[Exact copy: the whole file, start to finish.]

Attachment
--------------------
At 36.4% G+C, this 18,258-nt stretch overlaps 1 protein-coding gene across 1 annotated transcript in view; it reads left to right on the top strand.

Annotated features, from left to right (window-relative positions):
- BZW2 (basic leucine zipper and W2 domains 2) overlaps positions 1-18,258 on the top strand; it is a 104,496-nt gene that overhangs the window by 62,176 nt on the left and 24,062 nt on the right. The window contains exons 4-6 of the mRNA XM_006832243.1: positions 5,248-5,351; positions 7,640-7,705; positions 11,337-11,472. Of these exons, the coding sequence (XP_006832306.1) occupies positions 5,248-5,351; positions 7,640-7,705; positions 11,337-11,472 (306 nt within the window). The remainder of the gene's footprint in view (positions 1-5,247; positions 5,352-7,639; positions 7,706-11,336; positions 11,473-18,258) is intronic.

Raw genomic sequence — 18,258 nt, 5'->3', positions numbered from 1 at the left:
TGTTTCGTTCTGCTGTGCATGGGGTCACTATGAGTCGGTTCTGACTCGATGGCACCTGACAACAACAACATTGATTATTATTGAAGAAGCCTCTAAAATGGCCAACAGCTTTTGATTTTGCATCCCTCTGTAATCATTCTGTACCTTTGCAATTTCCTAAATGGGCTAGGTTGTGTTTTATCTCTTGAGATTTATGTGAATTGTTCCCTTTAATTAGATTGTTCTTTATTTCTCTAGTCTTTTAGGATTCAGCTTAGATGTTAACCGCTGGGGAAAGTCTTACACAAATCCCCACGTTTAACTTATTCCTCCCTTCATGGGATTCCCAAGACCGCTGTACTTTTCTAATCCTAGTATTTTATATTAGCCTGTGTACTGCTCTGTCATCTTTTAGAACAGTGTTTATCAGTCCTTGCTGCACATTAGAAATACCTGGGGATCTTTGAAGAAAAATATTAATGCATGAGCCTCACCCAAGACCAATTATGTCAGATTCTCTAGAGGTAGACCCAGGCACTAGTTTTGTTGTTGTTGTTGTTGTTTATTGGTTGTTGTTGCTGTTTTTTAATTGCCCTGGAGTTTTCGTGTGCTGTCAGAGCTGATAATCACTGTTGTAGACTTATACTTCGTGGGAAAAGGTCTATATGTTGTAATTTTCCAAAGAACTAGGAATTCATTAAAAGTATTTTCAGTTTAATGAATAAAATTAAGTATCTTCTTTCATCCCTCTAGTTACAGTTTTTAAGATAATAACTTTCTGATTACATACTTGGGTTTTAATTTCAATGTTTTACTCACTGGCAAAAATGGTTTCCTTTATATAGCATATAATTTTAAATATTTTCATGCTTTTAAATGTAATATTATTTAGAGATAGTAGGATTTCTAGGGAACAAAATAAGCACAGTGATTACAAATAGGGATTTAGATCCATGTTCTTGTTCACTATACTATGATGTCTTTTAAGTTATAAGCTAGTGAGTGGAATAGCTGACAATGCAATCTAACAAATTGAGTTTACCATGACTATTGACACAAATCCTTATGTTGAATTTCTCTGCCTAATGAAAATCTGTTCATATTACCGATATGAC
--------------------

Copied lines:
At 36.4% G+C, this 18,258-nt stretch overlaps 1 protein-coding gene across 1 annotated transcript in view; it reads left to right on the top strand.

Annotated features, from left to right (window-relative positions):
- BZW2 (basic leucine zipper and W2 domains 2) overlaps positions 1-18,258 on the top strand; it is a 104,496-nt gene that overhangs the window by 62,176 nt on the left and 24,062 nt on the right. The window contains exons 4-6 of the mRNA XM_006832243.1: positions 5,248-5,351; positions 7,640-7,705; positions 11,337-11,472. Of these exons, the coding sequence (XP_006832306.1) occupies positions 5,248-5,351; positions 7,640-7,705; positions 11,337-11,472 (306 nt within the window). The remainder of the gene's footprint in view (positions 1-5,247; positions 5,352-7,639; positions 7,706-11,336; positions 11,473-18,258) is intronic.

Raw genomic sequence — 18,258 nt, 5'->3', positions numbered from 1 at the left:
TGTTTCGTTCTGCTGTGCATGGGGTCACTATGAGTCGGTTCTGACTCGATGGCACCTGACAACAACAACATTGATTATTATTGAAGAAGCCTCTAAAATGGCCAACAGCTTTTGATTTTGCATCCCTCTGTAATCATTCTGTACCTTTGCAATTTCCTAAATGGGCTAGGTTGTGTTTTATCTCTTGAGATTTATGTGAATTGTTCCCTTTAATTAGATTGTTCTTTATTTCTCTAGTCTTTTAGGATTCAGCTTAGATGTTAACCGCTGGGGAAAGTCTTACACAAATCCCCACGTTTAACTTATTCCTCCCTTCATGGGATTCCCAAGACCGCTGTACTTTTCTAATCCTAGTATTTTATATTAGCCTGTGTACTGCTCTGTCATCTTTTAGAACAGTGTTTATCAGTCCTTGCTGCACATTAGAAATACCTGGGGATCTTTGAAGAAAAATATTAATGCATGAGCCTCACCCAAGACCAATTATGTCAGATTCTCTAGAGGTAGACCCAGGCACTAGTTTTGTTGTTGTTGTTGTTGTTTATTGGTTGTTGTTGCTGTTTTTTAATTGCCCTGGAGTTTTCGTGTGCTGTCAGAGCTGATAATCACTGTTGTAGACTTATACTTCGTGGGAAAAGGTCTATATGTTGTAATTTTCCAAAGAACTAGGAATTCATTAAAAGTATTTTCAGTTTAATGAATAAAATTAAGTATCTTCTTTCATCCCTCTAGTTACAGTTTTTAAGATAATAACTTTCTGATTACATACTTGGGTTTTAATTTCAATGTTTTACTCACTGGCAAAAATGGTTTCCTTTATATAGCATATAATTTTAAATATTTTCATGCTTTTAAATGTAATATTATTTAGAGATAGTAGGATTTCTAGGGAACAAAATAAGCACAGTGATTACAAATAGGGATTTAGATCCATGTTCTTGTTCACTATACTATGATGTCTTTTAAGTTATAAGCTAGTGAGTGGAATAGCTGACAATGCAATCTAACAAATTGAGTTTACCATGACTATTGACACAAATCCTTATGTTGAATTTCTCTGCCTAATGAAAATCTGTTCATATTACCGATATGAC